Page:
Rethinking The Big What If

When I was in middle school I did something kinda weird: I moved down to the basement.  That wasn’t the weird part, though.

I took hardly anything with me.

I hung sheets up from the ceiling around an old couch.  I had one small cabinet, a lamp, and a closet with my clothes.  Even if my parents thought I was weird, they didn’t say anything.  They knew I was strange.  I moved back upstairs to my room a few months later – I think after I had some friends over and they discovered I was living in the basement.  My middle-schooler-survival-instinct-to-be-cool-and-fit-in kicked in.  At the age of twelve, I seemed to have discovered the concept of minimalism.  And I liked it.  De-stuff-ifying myself.  I mean, sheesh, that’s an awesome discovery for a kid.  I was brilliant!  Or weird…

Know what else makes me weird?  I like doing “psychology experiments” on people.  That is, changing something to see how they react.  I’m totally the person who’d get into a crowded elevator and face the occupants instead of the doors just to make everyone uncomfortable for 15 seconds.  I guess I figure that just because something’s always done one way doesn’t mean it can only be done that way.

Like life.

As my Twitter feed has evolved over the past few months to include more free-spirited-traveler-type folks, I’ve been exposed to lots of creative ideas about how to live life (some travel-related and some not).  Like not having a 9-to-5 job.  Like living with less stuff.  Like not owning a car.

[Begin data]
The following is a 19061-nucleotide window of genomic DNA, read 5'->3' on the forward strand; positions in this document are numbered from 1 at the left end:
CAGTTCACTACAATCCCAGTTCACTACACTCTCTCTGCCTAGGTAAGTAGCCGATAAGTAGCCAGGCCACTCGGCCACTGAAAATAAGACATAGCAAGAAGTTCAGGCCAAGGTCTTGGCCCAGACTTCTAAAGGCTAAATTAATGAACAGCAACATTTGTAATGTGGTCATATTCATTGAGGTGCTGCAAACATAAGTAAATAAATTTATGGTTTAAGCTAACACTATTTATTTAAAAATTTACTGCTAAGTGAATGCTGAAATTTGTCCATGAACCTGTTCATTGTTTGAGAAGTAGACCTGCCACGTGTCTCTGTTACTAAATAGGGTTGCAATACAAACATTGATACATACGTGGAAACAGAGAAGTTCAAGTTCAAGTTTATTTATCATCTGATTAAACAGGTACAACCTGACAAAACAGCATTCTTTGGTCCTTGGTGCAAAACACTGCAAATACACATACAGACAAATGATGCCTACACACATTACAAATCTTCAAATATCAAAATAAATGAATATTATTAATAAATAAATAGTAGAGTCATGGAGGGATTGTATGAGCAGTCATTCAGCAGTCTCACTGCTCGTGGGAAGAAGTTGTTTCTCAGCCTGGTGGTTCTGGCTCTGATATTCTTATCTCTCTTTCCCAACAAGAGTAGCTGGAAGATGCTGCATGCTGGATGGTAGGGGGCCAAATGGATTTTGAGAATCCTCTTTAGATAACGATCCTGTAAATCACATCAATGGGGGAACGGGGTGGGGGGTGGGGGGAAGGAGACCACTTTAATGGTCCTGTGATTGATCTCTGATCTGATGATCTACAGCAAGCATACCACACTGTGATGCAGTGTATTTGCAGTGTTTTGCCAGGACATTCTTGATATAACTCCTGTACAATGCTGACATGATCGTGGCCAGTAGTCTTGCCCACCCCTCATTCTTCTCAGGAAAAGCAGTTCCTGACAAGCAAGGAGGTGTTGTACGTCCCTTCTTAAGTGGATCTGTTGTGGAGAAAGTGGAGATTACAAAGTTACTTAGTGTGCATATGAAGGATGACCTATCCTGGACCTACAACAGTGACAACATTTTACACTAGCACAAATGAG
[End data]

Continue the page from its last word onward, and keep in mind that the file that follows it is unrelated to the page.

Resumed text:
I’m not sure if it was the initiator of the bigwhatif or if it grew up alongside, but it may just be an irrelevant chicken-and-egg argument.  Regardless, there’s a second bigwhatif that I was finally able to identify:

What if we’ve been lied to?

I think overall I’m a fairly skeptical person with a few gullible blind spots thrown in.  Like I was very distracted by a guy’s blazer one day because the stitches were visible and not quite even.  So when a person joked later that day that he made his own clothes, I totally fell for it – which was extremely embarrassing later.

But I’d say for most things I’m a skeptic.  For that, I think you can thank one of my high school teachers for drilling into me to always ask, “Where did you get your information?”

So, what’s this lie I’ve become more aware of?  Can’t really quantify, but maybe I’ll call it the “how to live your life” lie.

One of the things that attracts me most about moving to another country is the idea of seeing how others live.  How they work.  How they spend their free time.  What their thoughts are on work, family, possessions, time, etc.

Maybe the secondary what if could be re-phrased, What if there’s another way to ‘do’ life?

Maybe I’m just being grouchy, but I look at the people I pass as I walk to work and we all seem so shallow.  Or like we have our priorities wrong.  Rushing from one place to another with nary a moment unscheduled.  Clad in the latest styles – or at least only a season or two behind.  Missing the world around us by being so focused on their phone.  (Don’t miss that I’m using the word “we”, not “they”.)

Sheesh, what if we weren’t so focused on ourselves?

Like the other day I went to the library.  I could have driven there but I made the conscious decision to walk – and it was hard because driving would have been faster and so much easier.  I picked up the book I had on hold and then decided on a whim to walk a few blocks further to downtown – which is good because otherwise I probably would have gotten stuck watching more LOST on Hulu.  I crossed the bridge over the creek and looked upstream to see this: